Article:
11/21/2004 12:00AM

Asmussen breaks Van Berg's record

Delta Downs
Coronado Rose (inside) gets past True Tails late to win the Delta Belle at Delta Downs Saturday night to give trainer Steve Asmussen a record-breaking 497th win in 2004.

HOUSTON - Steve Asmussen broke Jack Van Berg's 28-year-old record for North American trainer wins in a year on Saturday night when Coronado Rose won the $50,000 at Delta Downs in Vinton, La., by a neck, giving Asmussen his 497th win in 2004.

Asmussen watched the race from Sam Houston Race Park.

Van Berg set the record of 496 wins in 1976 with 2,362 starters. Asmussen had 2,043 starters through Saturday. Coronado Rose was his second to last runner for the day. About a half-hour later, Asmussen watched his final starter, Timber, run third in the 11th race at Sam Houston.

"That made the [neck] at Delta extremely significant," said Asmussen, 39.

Asmussen started a career-high 30 horses on Saturday, and won five races. The number of starters was up over his typical 15 to 20 starters on a Saturday because he had 13 horses in races at Sam Houston, which offered nine stakes during its annual Texas Champions Day. In the track's third race Asmussen tied the Van Berg record when he saddled Expect Will to capture the $50,000 Groovy.

Asmussen also won a race at Aqueduct, Churchill Downs and Hawthorne on Saturday. He had horses racing all day, from about lunchtime to 10:48 p.m. Central. The record was set at 10:15 p.m. Central.

"Right off, three of the first four won," he said. "There was a horrible lull in the middle, at least six or seven got beat that I can't believe got beat, and then the little filly comes through in the stake at Delta.

"This is extremely significant to me," he added. "It's an outstanding accomplishment. They write my name down for this, but make no mistake, I'm a very small part of this."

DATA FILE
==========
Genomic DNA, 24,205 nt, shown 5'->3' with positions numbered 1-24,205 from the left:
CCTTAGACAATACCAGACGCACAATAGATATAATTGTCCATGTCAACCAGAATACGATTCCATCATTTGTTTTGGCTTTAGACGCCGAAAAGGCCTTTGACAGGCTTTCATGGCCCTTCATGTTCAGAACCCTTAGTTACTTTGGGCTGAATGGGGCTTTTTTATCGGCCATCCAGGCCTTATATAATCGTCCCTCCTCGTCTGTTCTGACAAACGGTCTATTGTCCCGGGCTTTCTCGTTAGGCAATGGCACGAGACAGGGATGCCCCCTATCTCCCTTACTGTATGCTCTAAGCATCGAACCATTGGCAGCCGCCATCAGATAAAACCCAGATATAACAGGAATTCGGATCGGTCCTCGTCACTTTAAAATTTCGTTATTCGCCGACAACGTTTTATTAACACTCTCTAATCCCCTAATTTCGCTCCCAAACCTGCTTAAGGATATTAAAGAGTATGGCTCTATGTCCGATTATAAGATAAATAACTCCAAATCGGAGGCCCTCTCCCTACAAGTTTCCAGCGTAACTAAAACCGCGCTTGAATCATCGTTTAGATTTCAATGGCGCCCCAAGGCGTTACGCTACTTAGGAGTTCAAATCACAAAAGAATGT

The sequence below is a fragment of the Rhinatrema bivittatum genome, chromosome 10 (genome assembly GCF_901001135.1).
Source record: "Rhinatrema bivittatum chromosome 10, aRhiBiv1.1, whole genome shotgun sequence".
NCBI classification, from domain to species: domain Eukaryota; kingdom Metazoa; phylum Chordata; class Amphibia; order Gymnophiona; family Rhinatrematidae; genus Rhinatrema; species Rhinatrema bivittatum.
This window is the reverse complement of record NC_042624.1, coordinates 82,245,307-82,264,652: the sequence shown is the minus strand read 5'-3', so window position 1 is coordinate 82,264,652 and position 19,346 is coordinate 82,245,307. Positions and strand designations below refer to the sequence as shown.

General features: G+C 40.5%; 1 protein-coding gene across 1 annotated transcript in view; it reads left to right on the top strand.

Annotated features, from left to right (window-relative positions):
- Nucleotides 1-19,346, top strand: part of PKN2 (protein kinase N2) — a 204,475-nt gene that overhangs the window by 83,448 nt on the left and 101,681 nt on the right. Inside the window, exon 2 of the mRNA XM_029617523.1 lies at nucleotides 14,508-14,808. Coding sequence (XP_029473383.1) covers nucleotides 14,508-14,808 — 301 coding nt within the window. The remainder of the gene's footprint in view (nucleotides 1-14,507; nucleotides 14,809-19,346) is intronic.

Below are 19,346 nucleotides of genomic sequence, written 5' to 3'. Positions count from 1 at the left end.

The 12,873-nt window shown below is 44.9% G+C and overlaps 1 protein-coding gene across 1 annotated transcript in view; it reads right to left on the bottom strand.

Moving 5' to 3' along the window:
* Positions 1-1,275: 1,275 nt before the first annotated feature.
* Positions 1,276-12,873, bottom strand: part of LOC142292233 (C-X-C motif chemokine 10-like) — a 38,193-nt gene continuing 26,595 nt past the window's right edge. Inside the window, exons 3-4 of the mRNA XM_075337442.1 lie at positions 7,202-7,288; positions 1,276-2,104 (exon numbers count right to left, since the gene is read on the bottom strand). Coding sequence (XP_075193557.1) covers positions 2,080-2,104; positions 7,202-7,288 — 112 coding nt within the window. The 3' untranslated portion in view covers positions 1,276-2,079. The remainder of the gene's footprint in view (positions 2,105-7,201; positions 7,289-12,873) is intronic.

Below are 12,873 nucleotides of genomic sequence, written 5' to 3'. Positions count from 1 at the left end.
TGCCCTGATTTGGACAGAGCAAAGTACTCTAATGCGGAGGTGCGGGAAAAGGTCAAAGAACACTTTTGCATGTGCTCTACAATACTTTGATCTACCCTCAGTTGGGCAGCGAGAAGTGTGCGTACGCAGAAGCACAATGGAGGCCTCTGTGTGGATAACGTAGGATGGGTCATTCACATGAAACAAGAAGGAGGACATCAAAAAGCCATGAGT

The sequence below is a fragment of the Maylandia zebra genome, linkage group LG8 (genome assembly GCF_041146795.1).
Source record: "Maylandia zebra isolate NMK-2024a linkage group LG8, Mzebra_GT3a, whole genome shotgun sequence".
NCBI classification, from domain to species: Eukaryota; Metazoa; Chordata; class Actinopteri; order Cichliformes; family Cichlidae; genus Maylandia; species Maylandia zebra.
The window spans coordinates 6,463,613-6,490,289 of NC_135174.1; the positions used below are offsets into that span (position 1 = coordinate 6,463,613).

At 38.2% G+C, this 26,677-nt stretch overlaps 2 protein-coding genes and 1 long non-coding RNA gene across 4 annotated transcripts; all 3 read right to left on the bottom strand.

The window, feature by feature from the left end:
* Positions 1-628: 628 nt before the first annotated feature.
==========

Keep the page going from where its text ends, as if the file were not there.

Asmussen credited each of his assistants for their work in helping him manage his far-flung operation of some 180 horses, and he also expressed his appreciation for the opportunities given to him by his roster of owners.

But to his credit, Asmussen's drive was a huge part of the accomplishment, especially considering there are almost six more weeks of racing left in 2004. As for taking a breather with the record now in the books, Asmussen instead began talking about the leading contenders he had in stakes on Sunday. He also talked about what he would like to accomplish in the future.

"Van Berg won the [Kentucky] Derby 11 years after he set the record," said Asmussen. "Hopefully I can do it in less."

Asmussen began entertaining the idea of setting a record for trainer wins after his bang-up year in 2002, when he edged Scott Lake for leading trainer by wins in North America.

"I thought, 'What's the most anybody's ever won in a year,'" he said, "and that's when I became aware of it and thought 'We can do that.'"

Asmussen won 452 races last year to finish second to Lake, and this year, the horses he claimed for himself helped push him over the top with regard to surpassing Van Berg. Asmussen, who is more than 50 wins ahead of Lake in the standings this year, has 40 to 45 of his own horses in training. However, in the coming year he plans to sell some of the lesser-quality individuals.

Coronado Rose ($5.60) races for Oceanfront Property and Keith Asmussen, Steve's father. Brian Hernandez guided the filly up the rail to edge favorite True Tails in the Delta Belle, which was run in the mud. Asmussen pointed out that Hernandez's son, Brian Hernandez Jr., was aboard Coronado Rose when she won her maiden at Keeneland.

As for much of the stretch run of the race that put Asmussen in the history books, he did not see it live despite being peeled to his television monitor for the simulcast. "It went black and then it came back on and she was galloping out," he said. Asmussen knew the results were favorable, however, because the camera was on Coronado Rose, and because he received an immediate call from an assistant in Louisiana.

Delta flashed "Congratulations, Steve" across the screen after Coronado Rose's victory, and at Sam Houston the trainer was honored in the winner's circle after the last race with a large sign noting his win total. Asmussen said the whole experience of the record run has been one he will never forget.

"This has been important for me from a long way out," he said. "I can't even say enough about the well-wishers I've had. People have noticed it. You just think you've got your own little quest going on."